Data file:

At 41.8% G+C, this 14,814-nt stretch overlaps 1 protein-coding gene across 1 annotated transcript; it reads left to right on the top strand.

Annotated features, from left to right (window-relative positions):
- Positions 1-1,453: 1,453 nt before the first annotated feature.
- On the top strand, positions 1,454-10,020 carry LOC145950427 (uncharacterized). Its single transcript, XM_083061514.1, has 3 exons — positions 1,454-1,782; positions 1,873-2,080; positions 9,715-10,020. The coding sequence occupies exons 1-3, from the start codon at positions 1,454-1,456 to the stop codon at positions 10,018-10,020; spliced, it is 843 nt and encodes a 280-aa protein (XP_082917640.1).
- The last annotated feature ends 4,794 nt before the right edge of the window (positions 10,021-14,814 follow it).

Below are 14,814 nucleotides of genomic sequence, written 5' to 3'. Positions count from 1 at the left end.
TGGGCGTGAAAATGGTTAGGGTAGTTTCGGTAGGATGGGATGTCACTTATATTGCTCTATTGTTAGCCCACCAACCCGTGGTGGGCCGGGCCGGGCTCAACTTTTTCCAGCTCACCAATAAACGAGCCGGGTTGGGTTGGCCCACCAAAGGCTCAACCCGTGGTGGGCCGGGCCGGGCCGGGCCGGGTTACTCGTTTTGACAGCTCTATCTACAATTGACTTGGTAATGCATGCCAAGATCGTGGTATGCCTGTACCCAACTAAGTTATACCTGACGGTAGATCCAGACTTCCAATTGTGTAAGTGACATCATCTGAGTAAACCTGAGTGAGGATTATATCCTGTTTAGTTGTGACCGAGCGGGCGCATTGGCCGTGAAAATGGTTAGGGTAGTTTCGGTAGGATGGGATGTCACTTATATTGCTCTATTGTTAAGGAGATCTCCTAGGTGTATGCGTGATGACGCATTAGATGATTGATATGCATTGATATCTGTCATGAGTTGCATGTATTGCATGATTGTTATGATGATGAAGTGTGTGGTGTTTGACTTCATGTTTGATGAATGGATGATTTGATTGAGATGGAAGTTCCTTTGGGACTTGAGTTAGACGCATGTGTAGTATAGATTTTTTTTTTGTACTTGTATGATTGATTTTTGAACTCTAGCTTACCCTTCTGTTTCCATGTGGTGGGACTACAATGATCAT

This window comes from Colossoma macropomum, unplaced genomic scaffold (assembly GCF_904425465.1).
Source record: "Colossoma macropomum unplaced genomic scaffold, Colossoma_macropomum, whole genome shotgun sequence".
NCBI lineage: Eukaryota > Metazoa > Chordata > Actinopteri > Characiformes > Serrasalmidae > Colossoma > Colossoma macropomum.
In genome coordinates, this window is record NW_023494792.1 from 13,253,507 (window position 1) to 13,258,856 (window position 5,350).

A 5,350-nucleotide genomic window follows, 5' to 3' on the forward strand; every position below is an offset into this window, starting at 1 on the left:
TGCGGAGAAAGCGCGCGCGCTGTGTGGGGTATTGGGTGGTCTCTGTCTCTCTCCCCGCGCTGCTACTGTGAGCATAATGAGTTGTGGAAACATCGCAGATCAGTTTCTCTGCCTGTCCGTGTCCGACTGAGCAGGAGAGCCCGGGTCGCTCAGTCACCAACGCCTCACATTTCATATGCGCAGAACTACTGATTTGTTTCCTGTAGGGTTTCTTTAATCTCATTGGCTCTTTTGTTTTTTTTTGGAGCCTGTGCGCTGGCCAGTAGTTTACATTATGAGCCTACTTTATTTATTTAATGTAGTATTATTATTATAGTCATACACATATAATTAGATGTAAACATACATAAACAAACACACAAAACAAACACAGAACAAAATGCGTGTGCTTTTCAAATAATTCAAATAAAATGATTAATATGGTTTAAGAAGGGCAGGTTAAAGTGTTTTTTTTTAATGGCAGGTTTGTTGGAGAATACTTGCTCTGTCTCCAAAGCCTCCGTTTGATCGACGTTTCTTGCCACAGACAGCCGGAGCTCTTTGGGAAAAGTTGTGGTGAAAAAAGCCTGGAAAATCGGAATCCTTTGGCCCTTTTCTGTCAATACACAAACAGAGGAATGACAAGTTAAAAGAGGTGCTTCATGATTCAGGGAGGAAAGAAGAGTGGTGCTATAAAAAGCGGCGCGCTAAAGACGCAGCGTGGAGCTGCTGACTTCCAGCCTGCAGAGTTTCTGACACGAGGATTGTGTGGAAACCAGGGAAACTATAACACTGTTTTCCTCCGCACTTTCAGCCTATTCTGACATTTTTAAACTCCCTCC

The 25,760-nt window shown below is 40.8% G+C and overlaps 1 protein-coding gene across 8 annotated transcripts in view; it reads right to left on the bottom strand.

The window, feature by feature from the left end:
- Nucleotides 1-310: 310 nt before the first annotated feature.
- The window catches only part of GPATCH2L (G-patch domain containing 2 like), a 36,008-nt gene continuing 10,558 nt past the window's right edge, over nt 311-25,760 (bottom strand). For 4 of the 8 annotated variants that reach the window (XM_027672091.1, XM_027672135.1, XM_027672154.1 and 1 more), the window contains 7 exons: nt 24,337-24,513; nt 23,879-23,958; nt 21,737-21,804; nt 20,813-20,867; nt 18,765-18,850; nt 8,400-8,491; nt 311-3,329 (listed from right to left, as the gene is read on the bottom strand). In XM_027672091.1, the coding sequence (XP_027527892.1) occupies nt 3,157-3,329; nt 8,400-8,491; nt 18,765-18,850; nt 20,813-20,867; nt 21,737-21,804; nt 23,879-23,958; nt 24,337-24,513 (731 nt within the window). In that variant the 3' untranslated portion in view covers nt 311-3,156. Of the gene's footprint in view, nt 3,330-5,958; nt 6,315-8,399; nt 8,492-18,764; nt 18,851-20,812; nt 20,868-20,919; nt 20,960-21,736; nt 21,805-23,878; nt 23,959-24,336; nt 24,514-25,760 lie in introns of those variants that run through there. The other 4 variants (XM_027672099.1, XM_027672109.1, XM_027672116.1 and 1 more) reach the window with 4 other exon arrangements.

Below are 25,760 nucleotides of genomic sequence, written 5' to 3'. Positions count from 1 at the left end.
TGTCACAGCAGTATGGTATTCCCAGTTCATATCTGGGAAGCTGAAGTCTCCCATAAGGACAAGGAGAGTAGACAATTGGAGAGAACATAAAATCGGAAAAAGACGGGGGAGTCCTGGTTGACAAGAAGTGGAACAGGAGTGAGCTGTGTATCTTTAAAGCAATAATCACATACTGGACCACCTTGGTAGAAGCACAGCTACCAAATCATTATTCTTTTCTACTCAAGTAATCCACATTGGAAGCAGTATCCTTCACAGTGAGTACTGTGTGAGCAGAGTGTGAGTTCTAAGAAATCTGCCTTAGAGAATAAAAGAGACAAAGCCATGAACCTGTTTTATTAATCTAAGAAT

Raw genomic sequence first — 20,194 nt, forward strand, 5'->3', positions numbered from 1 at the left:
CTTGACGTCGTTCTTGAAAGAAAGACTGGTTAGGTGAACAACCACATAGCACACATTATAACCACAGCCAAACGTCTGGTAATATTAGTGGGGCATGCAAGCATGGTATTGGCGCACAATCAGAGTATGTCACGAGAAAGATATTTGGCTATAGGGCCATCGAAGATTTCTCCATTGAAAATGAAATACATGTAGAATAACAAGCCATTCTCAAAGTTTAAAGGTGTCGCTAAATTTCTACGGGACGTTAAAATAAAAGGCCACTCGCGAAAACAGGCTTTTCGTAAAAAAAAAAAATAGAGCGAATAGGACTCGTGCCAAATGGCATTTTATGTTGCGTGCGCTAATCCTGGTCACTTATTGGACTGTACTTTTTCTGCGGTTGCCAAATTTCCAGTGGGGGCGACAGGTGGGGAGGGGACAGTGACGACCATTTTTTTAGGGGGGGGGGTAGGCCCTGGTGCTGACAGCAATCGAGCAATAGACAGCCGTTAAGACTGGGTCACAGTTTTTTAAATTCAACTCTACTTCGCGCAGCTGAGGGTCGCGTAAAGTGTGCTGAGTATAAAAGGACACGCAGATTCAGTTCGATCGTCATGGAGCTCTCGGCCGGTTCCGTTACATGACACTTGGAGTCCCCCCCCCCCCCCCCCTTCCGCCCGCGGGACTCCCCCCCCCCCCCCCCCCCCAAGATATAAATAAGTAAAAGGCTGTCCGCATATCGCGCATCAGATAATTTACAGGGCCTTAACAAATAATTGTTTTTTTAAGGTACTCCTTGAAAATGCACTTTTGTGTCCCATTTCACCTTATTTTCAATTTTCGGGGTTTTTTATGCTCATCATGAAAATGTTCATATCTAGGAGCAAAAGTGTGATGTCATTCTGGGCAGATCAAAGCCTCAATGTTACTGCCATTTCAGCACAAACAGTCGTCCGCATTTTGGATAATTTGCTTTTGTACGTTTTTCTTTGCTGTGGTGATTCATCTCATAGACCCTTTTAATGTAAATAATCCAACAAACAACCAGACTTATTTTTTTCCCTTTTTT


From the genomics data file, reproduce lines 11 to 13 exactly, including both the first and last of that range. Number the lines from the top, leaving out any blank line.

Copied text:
In genome coordinates, this window is record NW_023494792.1 from 13,253,507 (window position 1) to 13,258,856 (window position 5,350).

A 5,350-nucleotide genomic window follows, 5' to 3' on the forward strand; every position below is an offset into this window, starting at 1 on the left:
TGCGGAGAAAGCGCGCGCGCTGTGTGGGGTATTGGGTGGTCTCTGTCTCTCTCCCCGCGCTGCTACTGTGAGCATAATGAGTTGTGGAAACATCGCAGATCAGTTTCTCTGCCTGTCCGTGTCCGACTGAGCAGGAGAGCCCGGGTCGCTCAGTCACCAACGCCTCACATTTCATATGCGCAGAACTACTGATTTGTTTCCTGTAGGGTTTCTTTAATCTCATTGGCTCTTTTGTTTTTTTTTGGAGCCTGTGCGCTGGCCAGTAGTTTACATTATGAGCCTACTTTATTTATTTAATGTAGTATTATTATTATAGTCATACACATATAATTAGATGTAAACATACATAAACAAACACACAAAACAAACACAGAACAAAATGCGTGTGCTTTTCAAATAATTCAAATAAAATGATTAATATGGTTTAAGAAGGGCAGGTTAAAGTGTTTTTTTTTAATGGCAGGTTTGTTGGAGAATACTTGCTCTGTCTCCAAAGCCTCCGTTTGATCGACGTTTCTTGCCACAGACAGCCGGAGCTCTTTGGGAAAAGTTGTGGTGAAAAAAGCCTGGAAAATCGGAATCCTTTGGCCCTTTTCTGTCAATACACAAACAGAGGAATGACAAGTTAAAAGAGGTGCTTCATGATTCAGGGAGGAAAGAAGAGTGGTGCTATAAAAAGCGGCGCGCTAAAGACGCAGCGTGGAGCTGCTGACTTCCAGCCTGCAGAGTTTCTGACACGAGGATTGTGTGGAAACCAGGGAAACTATAACACTGTTTTCCTCCGCACTTTCAGCCTATTCTGACATTTTTAAACTCCCTCC